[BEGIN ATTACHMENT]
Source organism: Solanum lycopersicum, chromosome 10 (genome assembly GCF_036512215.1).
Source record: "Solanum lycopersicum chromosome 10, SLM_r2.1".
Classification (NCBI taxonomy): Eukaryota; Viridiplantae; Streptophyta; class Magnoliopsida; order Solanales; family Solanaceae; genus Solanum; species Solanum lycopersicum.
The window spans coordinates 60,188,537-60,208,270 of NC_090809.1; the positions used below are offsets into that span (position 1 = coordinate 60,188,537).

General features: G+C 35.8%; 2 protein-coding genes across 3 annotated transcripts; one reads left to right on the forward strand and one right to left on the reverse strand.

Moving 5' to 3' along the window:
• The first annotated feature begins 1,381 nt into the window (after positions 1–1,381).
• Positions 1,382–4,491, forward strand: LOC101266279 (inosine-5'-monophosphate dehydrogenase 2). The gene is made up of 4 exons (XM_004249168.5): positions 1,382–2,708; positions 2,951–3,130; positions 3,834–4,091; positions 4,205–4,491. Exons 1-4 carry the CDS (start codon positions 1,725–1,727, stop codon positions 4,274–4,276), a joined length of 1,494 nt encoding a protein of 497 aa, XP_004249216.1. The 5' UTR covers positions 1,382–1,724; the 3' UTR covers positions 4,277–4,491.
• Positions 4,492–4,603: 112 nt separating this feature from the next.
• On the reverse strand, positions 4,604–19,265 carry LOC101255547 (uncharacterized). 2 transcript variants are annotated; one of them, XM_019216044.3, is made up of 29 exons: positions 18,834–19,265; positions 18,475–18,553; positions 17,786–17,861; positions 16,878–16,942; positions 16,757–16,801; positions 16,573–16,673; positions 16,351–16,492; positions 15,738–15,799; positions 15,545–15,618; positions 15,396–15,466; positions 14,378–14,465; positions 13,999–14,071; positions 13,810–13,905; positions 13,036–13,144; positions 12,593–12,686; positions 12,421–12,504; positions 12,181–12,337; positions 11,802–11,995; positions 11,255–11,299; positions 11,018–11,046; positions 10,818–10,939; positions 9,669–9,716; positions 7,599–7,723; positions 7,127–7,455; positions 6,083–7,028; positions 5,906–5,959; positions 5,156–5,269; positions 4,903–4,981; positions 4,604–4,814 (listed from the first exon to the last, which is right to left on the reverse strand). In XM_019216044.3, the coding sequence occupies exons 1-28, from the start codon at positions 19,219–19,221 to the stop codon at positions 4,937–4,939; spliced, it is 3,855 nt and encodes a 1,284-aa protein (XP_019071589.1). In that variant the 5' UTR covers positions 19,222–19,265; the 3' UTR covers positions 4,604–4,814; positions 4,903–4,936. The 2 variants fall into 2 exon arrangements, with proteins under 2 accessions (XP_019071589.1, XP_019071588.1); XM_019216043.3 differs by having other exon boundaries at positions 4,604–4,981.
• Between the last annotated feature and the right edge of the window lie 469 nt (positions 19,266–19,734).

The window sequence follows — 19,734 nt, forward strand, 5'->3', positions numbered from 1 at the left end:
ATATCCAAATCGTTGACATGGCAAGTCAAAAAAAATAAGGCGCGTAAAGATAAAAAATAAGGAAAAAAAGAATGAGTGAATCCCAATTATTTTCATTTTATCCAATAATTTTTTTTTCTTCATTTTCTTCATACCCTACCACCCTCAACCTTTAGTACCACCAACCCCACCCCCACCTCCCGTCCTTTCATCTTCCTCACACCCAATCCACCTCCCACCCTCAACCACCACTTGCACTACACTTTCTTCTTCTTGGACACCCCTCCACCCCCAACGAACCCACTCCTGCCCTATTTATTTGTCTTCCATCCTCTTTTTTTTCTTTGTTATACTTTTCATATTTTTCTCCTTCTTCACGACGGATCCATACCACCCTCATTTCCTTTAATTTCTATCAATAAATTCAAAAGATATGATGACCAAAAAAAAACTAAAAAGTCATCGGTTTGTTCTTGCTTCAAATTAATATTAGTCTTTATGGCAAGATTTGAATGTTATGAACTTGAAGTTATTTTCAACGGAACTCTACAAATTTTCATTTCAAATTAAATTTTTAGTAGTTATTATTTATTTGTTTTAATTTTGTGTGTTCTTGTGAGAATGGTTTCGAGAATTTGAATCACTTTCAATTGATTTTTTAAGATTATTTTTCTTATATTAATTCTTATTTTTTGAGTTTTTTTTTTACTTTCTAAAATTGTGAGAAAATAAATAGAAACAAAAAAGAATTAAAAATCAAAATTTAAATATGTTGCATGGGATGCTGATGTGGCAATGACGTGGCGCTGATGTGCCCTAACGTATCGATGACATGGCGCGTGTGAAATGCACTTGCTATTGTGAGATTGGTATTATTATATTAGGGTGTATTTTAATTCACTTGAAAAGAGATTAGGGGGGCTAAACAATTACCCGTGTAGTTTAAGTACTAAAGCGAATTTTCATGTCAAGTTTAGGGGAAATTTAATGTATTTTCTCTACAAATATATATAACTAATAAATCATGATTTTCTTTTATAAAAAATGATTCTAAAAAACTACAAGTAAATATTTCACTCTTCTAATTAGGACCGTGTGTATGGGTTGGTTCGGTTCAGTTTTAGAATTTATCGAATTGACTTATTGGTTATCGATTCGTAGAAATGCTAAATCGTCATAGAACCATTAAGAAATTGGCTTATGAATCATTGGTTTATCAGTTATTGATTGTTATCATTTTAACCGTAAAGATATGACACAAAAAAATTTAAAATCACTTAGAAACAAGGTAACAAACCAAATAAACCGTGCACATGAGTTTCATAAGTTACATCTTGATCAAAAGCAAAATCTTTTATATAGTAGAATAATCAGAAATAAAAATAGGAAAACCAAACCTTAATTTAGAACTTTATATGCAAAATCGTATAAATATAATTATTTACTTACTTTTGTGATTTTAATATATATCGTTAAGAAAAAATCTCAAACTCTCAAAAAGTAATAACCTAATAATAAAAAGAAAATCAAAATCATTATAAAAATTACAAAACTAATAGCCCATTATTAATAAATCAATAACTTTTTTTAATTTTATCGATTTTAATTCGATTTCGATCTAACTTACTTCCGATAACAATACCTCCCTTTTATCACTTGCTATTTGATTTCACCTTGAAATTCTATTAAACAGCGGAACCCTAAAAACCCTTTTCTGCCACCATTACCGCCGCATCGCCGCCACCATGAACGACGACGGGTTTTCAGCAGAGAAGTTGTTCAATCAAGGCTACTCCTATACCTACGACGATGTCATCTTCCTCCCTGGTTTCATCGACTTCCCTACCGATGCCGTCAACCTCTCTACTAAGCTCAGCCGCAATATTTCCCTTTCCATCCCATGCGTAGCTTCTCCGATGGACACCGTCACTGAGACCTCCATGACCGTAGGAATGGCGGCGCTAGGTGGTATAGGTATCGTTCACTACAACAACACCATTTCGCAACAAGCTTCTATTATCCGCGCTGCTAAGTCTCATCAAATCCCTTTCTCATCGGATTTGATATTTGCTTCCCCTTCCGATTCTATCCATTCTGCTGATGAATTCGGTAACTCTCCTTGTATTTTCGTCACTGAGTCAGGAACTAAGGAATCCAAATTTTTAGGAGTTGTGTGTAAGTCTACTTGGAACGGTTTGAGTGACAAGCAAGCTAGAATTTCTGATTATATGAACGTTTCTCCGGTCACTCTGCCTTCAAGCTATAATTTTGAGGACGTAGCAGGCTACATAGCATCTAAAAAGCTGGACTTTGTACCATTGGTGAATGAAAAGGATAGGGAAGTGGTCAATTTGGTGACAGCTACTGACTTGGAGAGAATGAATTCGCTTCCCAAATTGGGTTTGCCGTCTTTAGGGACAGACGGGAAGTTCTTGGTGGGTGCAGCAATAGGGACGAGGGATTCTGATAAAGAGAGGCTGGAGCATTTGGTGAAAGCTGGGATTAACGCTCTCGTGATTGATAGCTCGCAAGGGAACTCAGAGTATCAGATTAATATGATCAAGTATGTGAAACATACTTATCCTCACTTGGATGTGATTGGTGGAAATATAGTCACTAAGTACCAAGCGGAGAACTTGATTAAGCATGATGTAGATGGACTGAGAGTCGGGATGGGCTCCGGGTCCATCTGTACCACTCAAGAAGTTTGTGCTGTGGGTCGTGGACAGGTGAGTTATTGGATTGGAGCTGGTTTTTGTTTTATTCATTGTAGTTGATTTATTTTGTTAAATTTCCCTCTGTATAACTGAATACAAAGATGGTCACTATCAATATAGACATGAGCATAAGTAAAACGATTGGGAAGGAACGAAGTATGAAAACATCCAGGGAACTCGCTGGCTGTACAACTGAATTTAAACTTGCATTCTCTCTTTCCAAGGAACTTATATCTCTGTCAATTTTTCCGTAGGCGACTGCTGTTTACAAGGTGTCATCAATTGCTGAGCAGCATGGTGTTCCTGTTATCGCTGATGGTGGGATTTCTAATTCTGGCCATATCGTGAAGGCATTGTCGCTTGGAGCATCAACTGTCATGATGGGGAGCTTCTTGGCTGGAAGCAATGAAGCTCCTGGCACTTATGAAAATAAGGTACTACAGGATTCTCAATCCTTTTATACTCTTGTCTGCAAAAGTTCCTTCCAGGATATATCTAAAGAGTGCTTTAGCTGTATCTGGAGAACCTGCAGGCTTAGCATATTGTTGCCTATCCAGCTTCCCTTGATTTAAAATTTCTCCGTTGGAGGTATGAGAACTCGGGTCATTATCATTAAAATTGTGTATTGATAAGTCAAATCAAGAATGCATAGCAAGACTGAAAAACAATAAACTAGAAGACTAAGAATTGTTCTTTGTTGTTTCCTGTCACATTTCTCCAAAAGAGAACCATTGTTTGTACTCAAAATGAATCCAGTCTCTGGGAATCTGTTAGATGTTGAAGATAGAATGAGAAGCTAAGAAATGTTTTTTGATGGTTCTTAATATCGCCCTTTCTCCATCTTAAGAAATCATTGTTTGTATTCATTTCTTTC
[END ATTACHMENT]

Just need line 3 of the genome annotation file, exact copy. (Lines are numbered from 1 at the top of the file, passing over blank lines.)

Classification (NCBI taxonomy): Eukaryota; Viridiplantae; Streptophyta; class Magnoliopsida; order Solanales; family Solanaceae; genus Solanum; species Solanum lycopersicum.